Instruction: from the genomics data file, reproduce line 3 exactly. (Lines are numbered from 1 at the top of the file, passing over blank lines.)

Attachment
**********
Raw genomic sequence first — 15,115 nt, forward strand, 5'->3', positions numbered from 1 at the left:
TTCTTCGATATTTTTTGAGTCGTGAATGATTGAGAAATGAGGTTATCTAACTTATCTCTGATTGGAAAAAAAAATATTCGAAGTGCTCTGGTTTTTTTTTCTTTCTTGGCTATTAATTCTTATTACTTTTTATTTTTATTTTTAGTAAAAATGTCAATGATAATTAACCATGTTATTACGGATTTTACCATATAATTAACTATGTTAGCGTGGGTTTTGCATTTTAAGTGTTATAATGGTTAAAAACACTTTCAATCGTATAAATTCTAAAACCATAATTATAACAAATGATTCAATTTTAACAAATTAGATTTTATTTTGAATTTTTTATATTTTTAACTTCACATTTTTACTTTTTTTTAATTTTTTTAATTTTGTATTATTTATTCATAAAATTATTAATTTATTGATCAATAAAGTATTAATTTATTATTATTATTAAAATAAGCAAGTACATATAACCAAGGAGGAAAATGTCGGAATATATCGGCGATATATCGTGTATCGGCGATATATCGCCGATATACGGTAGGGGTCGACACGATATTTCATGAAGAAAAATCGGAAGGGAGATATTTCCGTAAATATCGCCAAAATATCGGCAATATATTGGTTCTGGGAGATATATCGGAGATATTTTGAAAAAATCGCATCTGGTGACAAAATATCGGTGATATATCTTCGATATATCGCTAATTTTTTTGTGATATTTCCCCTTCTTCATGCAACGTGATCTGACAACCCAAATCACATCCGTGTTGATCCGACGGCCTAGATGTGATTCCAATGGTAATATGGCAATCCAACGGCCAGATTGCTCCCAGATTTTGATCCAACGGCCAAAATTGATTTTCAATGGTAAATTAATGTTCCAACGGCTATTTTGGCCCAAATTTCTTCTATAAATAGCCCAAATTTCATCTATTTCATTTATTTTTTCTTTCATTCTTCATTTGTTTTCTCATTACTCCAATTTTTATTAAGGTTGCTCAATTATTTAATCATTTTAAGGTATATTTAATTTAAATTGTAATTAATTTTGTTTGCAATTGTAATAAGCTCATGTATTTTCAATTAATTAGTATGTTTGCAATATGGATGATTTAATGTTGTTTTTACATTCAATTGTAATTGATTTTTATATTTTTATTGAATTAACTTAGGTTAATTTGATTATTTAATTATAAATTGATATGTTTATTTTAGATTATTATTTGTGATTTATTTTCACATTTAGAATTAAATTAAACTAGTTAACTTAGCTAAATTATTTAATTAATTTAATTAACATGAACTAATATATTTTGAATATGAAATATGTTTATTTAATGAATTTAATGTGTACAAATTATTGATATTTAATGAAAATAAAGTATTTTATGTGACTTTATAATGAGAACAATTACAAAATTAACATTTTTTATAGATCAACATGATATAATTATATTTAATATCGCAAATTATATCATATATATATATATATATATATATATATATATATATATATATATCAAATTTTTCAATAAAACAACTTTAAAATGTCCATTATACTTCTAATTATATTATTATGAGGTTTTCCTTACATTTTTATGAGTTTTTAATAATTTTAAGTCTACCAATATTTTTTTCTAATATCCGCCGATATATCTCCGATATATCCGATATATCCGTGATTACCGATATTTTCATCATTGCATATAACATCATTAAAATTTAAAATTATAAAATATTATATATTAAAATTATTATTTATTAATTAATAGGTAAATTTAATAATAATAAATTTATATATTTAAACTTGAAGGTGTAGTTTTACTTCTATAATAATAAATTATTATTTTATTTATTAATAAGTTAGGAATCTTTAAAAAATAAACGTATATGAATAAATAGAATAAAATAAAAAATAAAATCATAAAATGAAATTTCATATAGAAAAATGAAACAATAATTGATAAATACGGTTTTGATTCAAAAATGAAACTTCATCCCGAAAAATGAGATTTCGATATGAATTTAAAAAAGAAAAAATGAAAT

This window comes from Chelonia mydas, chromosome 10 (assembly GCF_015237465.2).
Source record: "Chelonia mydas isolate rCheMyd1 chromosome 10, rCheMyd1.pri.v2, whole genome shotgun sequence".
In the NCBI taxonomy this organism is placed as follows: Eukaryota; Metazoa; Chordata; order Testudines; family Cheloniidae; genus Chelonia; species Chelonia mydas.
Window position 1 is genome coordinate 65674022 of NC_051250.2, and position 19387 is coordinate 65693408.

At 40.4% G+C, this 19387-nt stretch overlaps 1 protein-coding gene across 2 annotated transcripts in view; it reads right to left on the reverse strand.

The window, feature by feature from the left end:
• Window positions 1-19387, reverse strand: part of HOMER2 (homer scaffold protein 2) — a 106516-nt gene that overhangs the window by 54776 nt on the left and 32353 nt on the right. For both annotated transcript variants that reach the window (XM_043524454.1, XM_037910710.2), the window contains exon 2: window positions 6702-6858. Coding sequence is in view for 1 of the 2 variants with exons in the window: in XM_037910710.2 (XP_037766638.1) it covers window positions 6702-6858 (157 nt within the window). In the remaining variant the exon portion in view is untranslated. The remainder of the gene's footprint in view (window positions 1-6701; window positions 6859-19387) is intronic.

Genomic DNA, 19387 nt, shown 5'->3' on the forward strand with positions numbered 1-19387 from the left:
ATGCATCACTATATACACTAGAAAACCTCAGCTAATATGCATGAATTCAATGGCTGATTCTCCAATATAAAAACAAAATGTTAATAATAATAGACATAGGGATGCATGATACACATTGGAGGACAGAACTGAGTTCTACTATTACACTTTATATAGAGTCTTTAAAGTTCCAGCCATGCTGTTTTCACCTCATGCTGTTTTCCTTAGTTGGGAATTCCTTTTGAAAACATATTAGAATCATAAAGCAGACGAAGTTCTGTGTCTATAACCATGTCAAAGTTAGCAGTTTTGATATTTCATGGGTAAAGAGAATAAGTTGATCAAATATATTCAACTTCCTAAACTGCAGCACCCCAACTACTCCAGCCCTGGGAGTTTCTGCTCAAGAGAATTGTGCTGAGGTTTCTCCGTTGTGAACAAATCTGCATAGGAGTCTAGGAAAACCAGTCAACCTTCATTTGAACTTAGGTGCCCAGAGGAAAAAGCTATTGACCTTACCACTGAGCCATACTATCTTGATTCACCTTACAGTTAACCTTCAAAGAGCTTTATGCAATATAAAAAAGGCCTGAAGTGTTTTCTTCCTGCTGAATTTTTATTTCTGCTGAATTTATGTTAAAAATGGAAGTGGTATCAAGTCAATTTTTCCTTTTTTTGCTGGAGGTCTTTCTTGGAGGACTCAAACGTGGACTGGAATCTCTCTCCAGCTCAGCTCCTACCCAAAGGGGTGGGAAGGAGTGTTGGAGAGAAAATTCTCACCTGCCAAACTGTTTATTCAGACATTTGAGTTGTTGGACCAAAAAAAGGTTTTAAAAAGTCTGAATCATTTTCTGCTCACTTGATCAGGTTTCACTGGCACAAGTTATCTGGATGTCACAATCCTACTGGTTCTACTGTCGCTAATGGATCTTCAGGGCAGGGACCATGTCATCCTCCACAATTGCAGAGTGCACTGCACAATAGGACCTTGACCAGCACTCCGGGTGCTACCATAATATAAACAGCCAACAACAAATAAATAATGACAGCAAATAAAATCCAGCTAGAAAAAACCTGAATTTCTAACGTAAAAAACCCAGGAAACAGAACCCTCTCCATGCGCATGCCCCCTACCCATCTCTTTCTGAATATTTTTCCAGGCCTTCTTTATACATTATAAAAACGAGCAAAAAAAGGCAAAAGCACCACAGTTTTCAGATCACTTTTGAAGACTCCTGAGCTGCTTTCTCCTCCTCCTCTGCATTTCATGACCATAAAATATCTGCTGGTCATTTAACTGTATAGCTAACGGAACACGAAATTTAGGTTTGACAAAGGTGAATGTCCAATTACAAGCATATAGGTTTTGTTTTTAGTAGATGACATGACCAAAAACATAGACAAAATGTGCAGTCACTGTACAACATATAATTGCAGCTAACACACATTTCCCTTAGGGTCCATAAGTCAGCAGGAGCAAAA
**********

This window comes from Chelonia mydas, chromosome 10 (assembly GCF_015237465.2).